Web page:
President Contreras said he wanted to give the other people on the Upper District a chance to serve on the different boards. But some think that the move just shot Upper District and the San Gabriel Valley in the foot when it comes to water issues.

As Brick put it, “This is all politics. But now Upper District will have to get in the back of line.”

Weekly Leftovers installment…

In the spirit of the New Year, this week’s Leftovers column looked at the “Top 5″ news stories based on reader comments and interest on the blog:

It’s 2009 and there’s no telling what tidings the new year will bring our local cities. But before we dive in, let’s take a look back.

Here’s a list of five stories that garnered the most comments and interest from blog readers in 2008 (in no particular order):

*In May, accusations surfaced that El Monte Mayor Ernie Gutierrez showed up at a sister city event drunk and shouting vulgarities. The allegations kicked up a whirlwind in City Hall, and criticism from residents who questioned Gutierrez’s ethical standards as an elected officials. An in-house investigation cleared Gutierrez of the allegations.

But soon after, the mayor was arrested on allegations he was involved in a domestic argument with someone he was dating — and not his wife. Charges weren’t filed, but some City Council members expressed disappointment over the incident. Gutierrez eventually was removed from a commission over the arrest.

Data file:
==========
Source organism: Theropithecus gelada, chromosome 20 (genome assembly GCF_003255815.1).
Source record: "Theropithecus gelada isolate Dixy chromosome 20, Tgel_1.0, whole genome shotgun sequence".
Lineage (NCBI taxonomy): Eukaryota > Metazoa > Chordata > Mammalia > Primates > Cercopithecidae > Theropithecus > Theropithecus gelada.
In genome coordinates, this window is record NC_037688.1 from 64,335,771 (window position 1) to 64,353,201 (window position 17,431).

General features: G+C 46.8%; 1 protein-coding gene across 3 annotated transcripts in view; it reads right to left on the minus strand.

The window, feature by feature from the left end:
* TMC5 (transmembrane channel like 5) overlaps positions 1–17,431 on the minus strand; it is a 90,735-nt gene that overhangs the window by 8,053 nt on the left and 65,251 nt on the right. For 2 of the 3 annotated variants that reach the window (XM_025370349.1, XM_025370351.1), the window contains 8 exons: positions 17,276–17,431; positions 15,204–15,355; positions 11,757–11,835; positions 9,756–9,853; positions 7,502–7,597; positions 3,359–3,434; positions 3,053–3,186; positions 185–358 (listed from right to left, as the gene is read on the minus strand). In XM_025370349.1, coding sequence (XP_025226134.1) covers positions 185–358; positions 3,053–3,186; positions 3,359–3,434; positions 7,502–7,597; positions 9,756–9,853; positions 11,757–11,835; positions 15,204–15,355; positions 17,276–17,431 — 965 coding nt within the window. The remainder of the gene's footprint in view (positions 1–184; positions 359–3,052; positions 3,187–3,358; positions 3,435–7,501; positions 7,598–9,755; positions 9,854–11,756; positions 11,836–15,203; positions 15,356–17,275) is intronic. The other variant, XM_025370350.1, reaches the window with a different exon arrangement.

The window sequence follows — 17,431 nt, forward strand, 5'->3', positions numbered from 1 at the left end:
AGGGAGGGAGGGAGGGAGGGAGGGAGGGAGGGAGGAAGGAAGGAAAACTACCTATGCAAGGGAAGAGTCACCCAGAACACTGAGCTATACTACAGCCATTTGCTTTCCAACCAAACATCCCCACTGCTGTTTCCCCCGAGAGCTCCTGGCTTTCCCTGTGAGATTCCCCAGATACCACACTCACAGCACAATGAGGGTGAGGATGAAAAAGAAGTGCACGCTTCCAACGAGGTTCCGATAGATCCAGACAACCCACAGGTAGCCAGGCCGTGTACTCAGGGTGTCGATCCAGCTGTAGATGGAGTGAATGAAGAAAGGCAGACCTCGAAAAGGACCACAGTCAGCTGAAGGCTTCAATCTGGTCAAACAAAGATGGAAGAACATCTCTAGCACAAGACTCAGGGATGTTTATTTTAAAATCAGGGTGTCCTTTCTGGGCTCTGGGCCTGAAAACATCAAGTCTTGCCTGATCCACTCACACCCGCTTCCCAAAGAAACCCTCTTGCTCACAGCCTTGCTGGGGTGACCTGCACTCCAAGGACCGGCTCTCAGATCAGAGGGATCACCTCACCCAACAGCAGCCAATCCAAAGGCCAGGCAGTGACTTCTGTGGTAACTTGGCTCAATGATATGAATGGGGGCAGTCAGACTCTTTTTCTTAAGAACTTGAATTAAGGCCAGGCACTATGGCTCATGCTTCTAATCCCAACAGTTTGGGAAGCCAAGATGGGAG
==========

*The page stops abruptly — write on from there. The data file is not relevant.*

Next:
*Three Valleys Municipal Water District member Xavier Alvarez was found guilty in July of violating the Stolen Valor Act of 2005, which makes it a crime to lie about receiving certain medals.

He was sentenced to three years probation, and was fined $5,000 for falsely claiming to be a Medal of Honor recipient.

Alvarez continues to sit on the board and faces more legal trouble. He faces three felony charges for grand theft of personal property, insurance fraud and misappropriating public money.

*South El Monte Mayor Blanca Figueroa recently received international acclaim when her colleagues voted to ban her from working in her City Hall office past 11 p.m.

Figueroa has a habit of working late — sometimes as late as 3 a.m. — and some of her colleagues have accused her of living her in office.

She’s denied those claims, but does admit to making the office her own. She decorates it with accolades, photos, beta fish, plants, a plasma television and snacks.

*A Montebello trash contract dispute that already was getting a lot of attention took an interesting turn when a group leaked documents detailing City Councilman Robert Urteaga’s criminal history on the Internet.

In 1998, he pleaded no contest to grand theft of personal property totaling $30,000, according to court documents.

Urteaga said his conviction dated back to his years as a UCLA student when he was 21. Putting himself through school, he took up sports gambling to make extra money. He said he was remorseful.

*Baldwin Park school board member Sergio Corona
is serving three years probation for a misdemeanor charge stemming from his May arrest.

The board’s youngest member pleaded guilty in October to resisting arrest and obstructing a police officer. He was sentenced to one day in jail, fined $150 and was ordered to pay $100 in restitution fees, she said.